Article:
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Tommy Nobis, a five-time Pro Bowl linebacker with the Atlanta Falcons affectionately nicknamed “Mr. Falcon”, died Wednesday at the age of 74 after a long illness.

Nobis was born in San Antonio, Texas and played collegiately at the University of Texas (1963-65) where he also played on the offensive line. As a sophomore, Nobis was a key contributor on an 11-0 team. The 1963 Longhorns defeated Navy (and Heisman Trophy winner/future Pro Football Hall of Famer Roger Staubach) in the Cotton Bowl Classic for their first national championship.

Nobis also led the Longhorns to a 21-17 victory in his final collegiate game: the 1965 Orange Bowl against Paul “Bear” Bryant’s Alabama Crimson Tide. He was instrumental in stopping Alabama quarterback (and future Pro Football Hall of Famer) Joe Namath‘s march down the field on fourth-and-inches on what would have been the game winning drive for the Crimson Tide.

Nobis was a two-time All-American and made the All-Southwest Conference team in each of his three seasons with the Longhorns. He won a variety of awards in his senior year despite being slowed by a knee injury. The accolades included the Outland Trophy as the nation’s top lineman and Maxwell Award as the best player in college football. Nobis finished seventh in the Heisman voting, the top finisher among defensive players. He was featured on the covers of Life and Sports Illustrated, who declared him “the best defender in college football”.

As was the case with many great players of the era, both the AFL and NFL got into a bidding war for Nobis’ services. He was selected first overall by the expansion Falcons in the 1966 NFL Draft and fifth overall by his home-state Houston Oilers in the 1966 AFL Draft.

Astronaut Frank Borman, while orbiting Earth in Gemini 7, made his pitch for Nobis to sign with the Oilers (Borman’s sons were Oilers ball boys).

“I hope he comes here,” Borman said as Gemini 7 flew over Houston during its 59th orbit.

Eventually, Nobis decided to sign with the Falcons. He made his impact felt immediately. Nobis recorded 296 tackles in his rookie season, a team record that still stands today, on his way to Defensive Rookie of the Year honors. He led the Falcons in tackles in nine of his 11 seasons and had 12 career interceptions (two returned for touchdowns), and 13 fumbles recovered.

Nobis made five Pro Bowls (1966-68, 1970, 1972), was a two-time All-Pro (1967, 1968), and named to the NFL’s 1960s All-Decade Team. His ferocity was perhaps best summed up by Pro Football Hall of Famer Larry Csonka: “I’d rather play against Dick Butkus than Nobis.”

After his retirement from playing, Nobis worked in the Falcons front office. He was also known in the Atlanta area for running a charitable organization that provided job training for individuals with disabilities.

Nobis was named to the Professional Football Researchers Association’s Hall of Very Good in 2005. There are those who believe Nobis’ resume is worthy of being enshrined in Canton.

“As a running back for eight seasons in the NFL, I certainly took my share of hits,” former Falcons head coach Dan Reeves said. “Unfortunately, I remember some of them, particularly the ones from Falcons linebacker Tommy Nobis. ‘Mr. Falcon,’ as he is known in this part of the country, should be considered a worthy candidate for the Hall of Fame.”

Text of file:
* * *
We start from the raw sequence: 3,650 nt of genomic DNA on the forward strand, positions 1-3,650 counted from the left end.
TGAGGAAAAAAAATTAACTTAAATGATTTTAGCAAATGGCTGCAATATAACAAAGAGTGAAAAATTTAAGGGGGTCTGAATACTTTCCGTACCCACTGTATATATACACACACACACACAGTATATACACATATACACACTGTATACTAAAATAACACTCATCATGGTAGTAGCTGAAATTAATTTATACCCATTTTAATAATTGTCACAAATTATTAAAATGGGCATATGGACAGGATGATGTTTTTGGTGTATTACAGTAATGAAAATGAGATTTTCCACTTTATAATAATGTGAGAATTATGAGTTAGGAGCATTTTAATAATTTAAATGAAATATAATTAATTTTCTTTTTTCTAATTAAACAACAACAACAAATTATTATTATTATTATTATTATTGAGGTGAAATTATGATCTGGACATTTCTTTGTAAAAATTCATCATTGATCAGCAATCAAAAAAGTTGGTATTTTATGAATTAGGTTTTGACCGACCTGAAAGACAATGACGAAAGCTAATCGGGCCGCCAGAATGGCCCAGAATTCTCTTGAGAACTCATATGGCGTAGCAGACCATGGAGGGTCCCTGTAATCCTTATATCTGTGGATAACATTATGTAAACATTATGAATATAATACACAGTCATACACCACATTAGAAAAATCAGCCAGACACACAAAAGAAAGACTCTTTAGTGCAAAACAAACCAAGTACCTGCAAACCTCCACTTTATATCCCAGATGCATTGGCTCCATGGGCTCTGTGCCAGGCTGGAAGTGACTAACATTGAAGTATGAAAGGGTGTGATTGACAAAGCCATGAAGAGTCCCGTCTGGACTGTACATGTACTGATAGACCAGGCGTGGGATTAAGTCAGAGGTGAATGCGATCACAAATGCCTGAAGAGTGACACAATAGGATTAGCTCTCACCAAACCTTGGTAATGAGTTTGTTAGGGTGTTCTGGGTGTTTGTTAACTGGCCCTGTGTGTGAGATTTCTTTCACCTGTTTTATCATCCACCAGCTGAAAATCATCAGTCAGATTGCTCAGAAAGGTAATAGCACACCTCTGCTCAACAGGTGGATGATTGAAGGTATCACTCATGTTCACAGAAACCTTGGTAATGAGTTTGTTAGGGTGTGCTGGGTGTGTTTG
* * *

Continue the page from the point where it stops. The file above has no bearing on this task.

Reeves also said Nobis’ achievements might be overlooked because of the team’s lack of success during his career. The Falcons went 50-100-4 with only two winning seasons and no playoff appearances. The Falcons made the postseason for the first time in 1978, two years after the end of Nobis’ playing career. Despite this, Reeves feels Nobis is one of the best to ever play in the NFL.

“I played and coached on some great teams while I was with Dallas,” Reeves said. “Those teams consisted of Hall of Fame members like Bob Lilly, Roger Staubach and Tom Landry. I feel that Nobis’ contributions on the field merit those of the Cowboys’ Hall of Fame players.”

Nobis was the first player inducted into the Falcons Ring of Honor in 2004 and his No. 60 was the first to be retired by the team. His No. 60 was also retired by the University of Texas. He was a member of both the Georgia Sports Hall of Fame and College Football Hall of Fame.

Nobis had been in poor health with ailments that may have been related to his football career. His wife, Lynn, said she was uncertain if her husband knew that the Falcons reached Super Bowl LI.

“We told him the Falcons are in the Super Bowl, and we wear red and black,” Lynn Nobis said in an interview with The Houston Chronicle. “But it doesn’t seem to click. I don’t know if he understands.”

He was one of the plaintiffs who settled the huge concussion lawsuit against the NFL. Nobis was also among a group of hundreds of ex-players who were part of a plan that reimburses players for expenses related to the treatment of Parkinson’s disease, ALS, and other neurological disorders.

Falcons owner Arthur Blank released a statement regarding Nobis’ death.

“On behalf of the Atlanta Falcons we extend our deepest sympathies to the family and friends of the great Tommy Nobis,” Blank’s statement read. “Tommy’s legacy began as the first Falcons player in team history, was built over 40 years with the organization and will live on for years to come in our Ring of Honor. ‘Mr. Falcon’ is rightfully beloved by generations of Falcons fans and we will always be grateful for his many contributions to our team and community.”

Nobis is survived by his wife (who was at his side when he died), sons Tommy, Kevin, and Devon, and eight grandchildren.

– Curtis Rawls is a Managing Editor for Full Press Coverage and covers the NFL and the New York Giants. Please like and follow on Facebook and Twitter. Curtis can be followed on Twitter @CuRawls203.

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